Movie Review: Ava

Female action heroes aren’t a new thing to Hollywood, neither are female villains. The industry has been seeing a bit of a surge in female leads over the years and it’s been a positive thing for the most part since it’s been helping to elevate women in a big way and show that they can be every bit as effective in an action movie, which again, isn’t really anything new. That could be why Ava, which came out in 2020, isn’t exactly a barn-burner, but it is a fairly dark and somewhat entertaining story of a former addict turned soldier turned assassin that has a lot of personal issues that start appearing once she starts to question the targets she’s after as to what they could have done that would make it possible for someone to want to kill them. There have been a lot of assassin movies made throughout the years, and morality is usually a pretty common thing to see in such movies, as the killing of other human beings for money is something that does bring up the issue of moral character and how cold-blooded one has to be to take the life of another in order to get paid. 

It doesn’t help that Ava has, as mentioned, personal issues that are fully capable of interfering with her job since she hasn’t seen her family for 8 years and after the job that the audience sees her complete at the beginning of the movie, she travels home to Boston to see her mother, who is laid up in hospital with a case of angina, and her sister, who is now engaged to the man Ava left behind almost a decade before. The death of her father, who Ava was firmly set against thanks to the fact that he cheated on her mother, who in turn sided with her father, made it safe for Ava to return, though one can easily see that she’s not exactly welcomed in by anyone, even if they’re willing to be civil. 

When her handler, Duke, played by John Malkovich,  confronts his first protege, Simon, played by Colin Farrell, about Ava’s well-being, Simon is adamant that she has become a huge liability and needs to be taken out. Duke argues against this, showing that he cares for Ava and believes that it was the fault of those that are giving her intelligence, namely, himself. Eventually, Simon ends up killing Duke and sending Ava a file showing her Duke’s final moments. Without surprise, Ava vows to kill Simon, who believes that killing her will take care of his problem. In the meantime, Ava’s former fiance, her sister’s current boyfriend/fiance, is in debt with a local gambling den to the tune of $80 thousand dollars. Ava pays this debt and warns the woman that runs the den to stay away from her family shortly after her discussion with Simon. Upon returning to her hotel room, Ava raids the minibar, which is a big deal thanks to her former addiction. When Simon shows up the two have a shootout which devolves into a fistfight that leaves them both injured and winded. Simon then tells Ava if he sees her again he’ll kill her.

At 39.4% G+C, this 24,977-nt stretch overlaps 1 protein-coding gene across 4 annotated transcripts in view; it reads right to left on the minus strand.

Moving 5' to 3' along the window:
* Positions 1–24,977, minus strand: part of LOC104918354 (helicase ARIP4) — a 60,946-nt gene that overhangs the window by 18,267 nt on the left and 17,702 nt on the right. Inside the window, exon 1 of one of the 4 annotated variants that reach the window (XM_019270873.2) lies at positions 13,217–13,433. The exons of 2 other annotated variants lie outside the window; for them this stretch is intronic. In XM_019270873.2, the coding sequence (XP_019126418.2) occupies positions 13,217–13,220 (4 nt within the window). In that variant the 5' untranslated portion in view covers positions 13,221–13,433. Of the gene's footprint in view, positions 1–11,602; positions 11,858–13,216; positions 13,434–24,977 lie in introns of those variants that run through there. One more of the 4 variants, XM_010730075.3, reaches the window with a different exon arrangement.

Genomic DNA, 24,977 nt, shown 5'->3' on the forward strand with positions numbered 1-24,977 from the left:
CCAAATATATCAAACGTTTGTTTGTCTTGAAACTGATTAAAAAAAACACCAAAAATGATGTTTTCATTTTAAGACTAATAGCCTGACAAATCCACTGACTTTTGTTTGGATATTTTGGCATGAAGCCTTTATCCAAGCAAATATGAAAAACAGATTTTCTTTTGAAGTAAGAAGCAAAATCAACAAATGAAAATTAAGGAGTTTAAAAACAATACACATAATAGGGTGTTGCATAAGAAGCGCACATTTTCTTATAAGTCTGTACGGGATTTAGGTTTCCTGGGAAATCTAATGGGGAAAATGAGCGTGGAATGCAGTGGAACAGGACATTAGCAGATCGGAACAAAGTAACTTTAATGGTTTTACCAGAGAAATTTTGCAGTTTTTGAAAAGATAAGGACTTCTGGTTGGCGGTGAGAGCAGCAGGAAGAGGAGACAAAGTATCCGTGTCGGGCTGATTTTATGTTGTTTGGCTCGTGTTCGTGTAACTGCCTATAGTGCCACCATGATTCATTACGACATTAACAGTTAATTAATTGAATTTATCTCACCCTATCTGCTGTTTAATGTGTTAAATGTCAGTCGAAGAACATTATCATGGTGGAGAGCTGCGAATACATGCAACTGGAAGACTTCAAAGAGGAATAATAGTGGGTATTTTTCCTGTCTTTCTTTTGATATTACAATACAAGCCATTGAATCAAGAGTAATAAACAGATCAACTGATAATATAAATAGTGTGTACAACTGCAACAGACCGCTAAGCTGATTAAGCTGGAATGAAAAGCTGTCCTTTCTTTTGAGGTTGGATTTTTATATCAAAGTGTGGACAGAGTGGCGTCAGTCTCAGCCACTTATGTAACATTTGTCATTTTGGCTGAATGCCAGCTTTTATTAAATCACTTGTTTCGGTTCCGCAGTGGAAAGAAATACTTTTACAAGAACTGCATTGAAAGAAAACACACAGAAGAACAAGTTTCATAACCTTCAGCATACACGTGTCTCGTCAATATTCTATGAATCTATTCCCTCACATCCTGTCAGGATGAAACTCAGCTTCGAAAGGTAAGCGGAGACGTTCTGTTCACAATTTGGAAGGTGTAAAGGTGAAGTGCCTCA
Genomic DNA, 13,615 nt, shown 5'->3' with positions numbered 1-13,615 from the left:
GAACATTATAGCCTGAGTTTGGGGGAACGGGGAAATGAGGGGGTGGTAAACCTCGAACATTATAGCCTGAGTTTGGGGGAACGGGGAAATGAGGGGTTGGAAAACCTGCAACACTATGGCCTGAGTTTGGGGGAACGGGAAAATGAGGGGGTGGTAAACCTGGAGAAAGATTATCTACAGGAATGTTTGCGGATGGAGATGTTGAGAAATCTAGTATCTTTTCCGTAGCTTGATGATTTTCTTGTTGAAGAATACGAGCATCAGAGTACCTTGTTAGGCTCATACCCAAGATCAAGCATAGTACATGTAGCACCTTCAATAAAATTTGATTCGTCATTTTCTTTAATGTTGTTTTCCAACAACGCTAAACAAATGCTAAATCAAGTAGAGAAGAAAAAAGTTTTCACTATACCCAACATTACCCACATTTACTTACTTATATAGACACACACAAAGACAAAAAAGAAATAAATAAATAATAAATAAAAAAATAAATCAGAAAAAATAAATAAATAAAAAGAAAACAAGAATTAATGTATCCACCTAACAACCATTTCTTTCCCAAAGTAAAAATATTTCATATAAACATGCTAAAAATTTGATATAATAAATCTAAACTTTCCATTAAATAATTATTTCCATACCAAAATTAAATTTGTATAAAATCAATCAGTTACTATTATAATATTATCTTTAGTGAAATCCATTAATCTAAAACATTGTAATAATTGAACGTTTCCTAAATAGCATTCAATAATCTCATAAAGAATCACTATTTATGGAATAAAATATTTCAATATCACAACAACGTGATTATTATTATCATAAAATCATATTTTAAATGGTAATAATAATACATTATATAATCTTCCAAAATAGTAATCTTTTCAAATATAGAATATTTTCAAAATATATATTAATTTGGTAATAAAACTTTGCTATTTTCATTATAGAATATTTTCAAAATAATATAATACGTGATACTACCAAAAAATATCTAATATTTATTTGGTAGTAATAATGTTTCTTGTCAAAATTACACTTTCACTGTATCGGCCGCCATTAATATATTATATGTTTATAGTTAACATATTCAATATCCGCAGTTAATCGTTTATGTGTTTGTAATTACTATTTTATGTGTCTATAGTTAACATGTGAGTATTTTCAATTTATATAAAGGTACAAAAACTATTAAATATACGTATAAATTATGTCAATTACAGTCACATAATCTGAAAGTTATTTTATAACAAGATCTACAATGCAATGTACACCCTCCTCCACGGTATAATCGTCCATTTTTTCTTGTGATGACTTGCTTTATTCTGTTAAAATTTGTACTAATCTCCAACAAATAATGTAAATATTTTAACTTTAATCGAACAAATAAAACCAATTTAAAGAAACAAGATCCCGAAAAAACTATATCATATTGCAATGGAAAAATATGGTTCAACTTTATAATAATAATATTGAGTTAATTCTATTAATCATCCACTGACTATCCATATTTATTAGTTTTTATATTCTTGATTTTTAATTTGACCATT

Ava ends up following Simon after the fire alarm is pulled and the building is evacuated and kills him to prevent Simon from coming after her family. Following this, Ava gives her sister the account number of a Swiss bank account that is in her name and holds her small fortune that she’s earned from killing before heading out. Before the credits begin to roll the audience can see that Ava is being trailed by the young woman, Camille, that was introduced as Simon’s daughter and protege. There are a few great things about this movie, such as the fight scenes, the tortured assassin that is attempting to put her life back together, and the realization that it’s not going to happen that easily, if at all. Ava went down a road that no one could follow and disappeared for so long that people ended up going on with their lives in order to get past the idea of losing her. It’s a bit of a muted plot to be fair, but it’s enjoyable enough. 

In a lot of ways though there are certain tropes that assassin movies tend to follow, much as any other movie might, and it becomes a little tiring that nothing new ever appears to happen. It might sound like nitpicking, and it kind of is since this movie is fairly solid, but there’s still a desire for something more, a bit more of a pop to the senses than this movie delivers. Overall, it does work as an assassin movie, but it could have been just a little edgier here and there if only to make it stand out a bit more


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